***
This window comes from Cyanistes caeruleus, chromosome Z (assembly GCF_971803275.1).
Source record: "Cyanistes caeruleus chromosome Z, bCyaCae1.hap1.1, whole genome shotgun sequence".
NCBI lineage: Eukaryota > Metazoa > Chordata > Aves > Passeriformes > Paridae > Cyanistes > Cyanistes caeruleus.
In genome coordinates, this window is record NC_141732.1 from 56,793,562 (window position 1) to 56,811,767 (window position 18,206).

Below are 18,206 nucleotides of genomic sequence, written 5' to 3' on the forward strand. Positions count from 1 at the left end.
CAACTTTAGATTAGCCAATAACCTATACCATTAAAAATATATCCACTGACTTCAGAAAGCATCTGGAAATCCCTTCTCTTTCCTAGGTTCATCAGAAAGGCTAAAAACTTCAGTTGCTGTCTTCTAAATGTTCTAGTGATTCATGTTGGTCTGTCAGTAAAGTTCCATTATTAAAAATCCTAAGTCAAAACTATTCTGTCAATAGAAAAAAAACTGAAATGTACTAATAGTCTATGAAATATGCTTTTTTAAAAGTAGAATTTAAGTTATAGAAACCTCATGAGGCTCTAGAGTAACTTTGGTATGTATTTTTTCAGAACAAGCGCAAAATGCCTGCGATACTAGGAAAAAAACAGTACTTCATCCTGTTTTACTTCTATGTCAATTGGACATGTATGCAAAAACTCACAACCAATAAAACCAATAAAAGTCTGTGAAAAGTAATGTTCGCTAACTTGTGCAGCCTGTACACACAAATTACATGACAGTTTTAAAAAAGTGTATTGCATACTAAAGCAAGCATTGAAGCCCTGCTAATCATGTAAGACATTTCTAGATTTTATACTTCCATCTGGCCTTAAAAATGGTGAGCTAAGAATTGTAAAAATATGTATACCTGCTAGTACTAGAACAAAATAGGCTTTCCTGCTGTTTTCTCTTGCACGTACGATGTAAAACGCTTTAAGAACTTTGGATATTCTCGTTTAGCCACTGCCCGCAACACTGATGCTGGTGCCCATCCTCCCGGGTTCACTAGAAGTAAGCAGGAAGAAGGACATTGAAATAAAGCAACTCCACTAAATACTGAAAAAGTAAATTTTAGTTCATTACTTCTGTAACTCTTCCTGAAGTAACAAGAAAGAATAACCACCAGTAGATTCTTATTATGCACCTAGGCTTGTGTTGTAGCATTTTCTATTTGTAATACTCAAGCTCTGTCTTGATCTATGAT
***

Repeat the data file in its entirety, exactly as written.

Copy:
This window comes from Cyanistes caeruleus, chromosome Z (assembly GCF_971803275.1).
Source record: "Cyanistes caeruleus chromosome Z, bCyaCae1.hap1.1, whole genome shotgun sequence".
NCBI lineage: Eukaryota > Metazoa > Chordata > Aves > Passeriformes > Paridae > Cyanistes > Cyanistes caeruleus.
In genome coordinates, this window is record NC_141732.1 from 56,793,562 (window position 1) to 56,811,767 (window position 18,206).

Below are 18,206 nucleotides of genomic sequence, written 5' to 3' on the forward strand. Positions count from 1 at the left end.
CAACTTTAGATTAGCCAATAACCTATACCATTAAAAATATATCCACTGACTTCAGAAAGCATCTGGAAATCCCTTCTCTTTCCTAGGTTCATCAGAAAGGCTAAAAACTTCAGTTGCTGTCTTCTAAATGTTCTAGTGATTCATGTTGGTCTGTCAGTAAAGTTCCATTATTAAAAATCCTAAGTCAAAACTATTCTGTCAATAGAAAAAAAACTGAAATGTACTAATAGTCTATGAAATATGCTTTTTTAAAAGTAGAATTTAAGTTATAGAAACCTCATGAGGCTCTAGAGTAACTTTGGTATGTATTTTTTCAGAACAAGCGCAAAATGCCTGCGATACTAGGAAAAAAACAGTACTTCATCCTGTTTTACTTCTATGTCAATTGGACATGTATGCAAAAACTCACAACCAATAAAACCAATAAAAGTCTGTGAAAAGTAATGTTCGCTAACTTGTGCAGCCTGTACACACAAATTACATGACAGTTTTAAAAAAGTGTATTGCATACTAAAGCAAGCATTGAAGCCCTGCTAATCATGTAAGACATTTCTAGATTTTATACTTCCATCTGGCCTTAAAAATGGTGAGCTAAGAATTGTAAAAATATGTATACCTGCTAGTACTAGAACAAAATAGGCTTTCCTGCTGTTTTCTCTTGCACGTACGATGTAAAACGCTTTAAGAACTTTGGATATTCTCGTTTAGCCACTGCCCGCAACACTGATGCTGGTGCCCATCCTCCCGGGTTCACTAGAAGTAAGCAGGAAGAAGGACATTGAAATAAAGCAACTCCACTAAATACTGAAAAAGTAAATTTTAGTTCATTACTTCTGTAACTCTTCCTGAAGTAACAAGAAAGAATAACCACCAGTAGATTCTTATTATGCACCTAGGCTTGTGTTGTAGCATTTTCTATTTGTAATACTCAAGCTCTGTCTTGATCTATGAT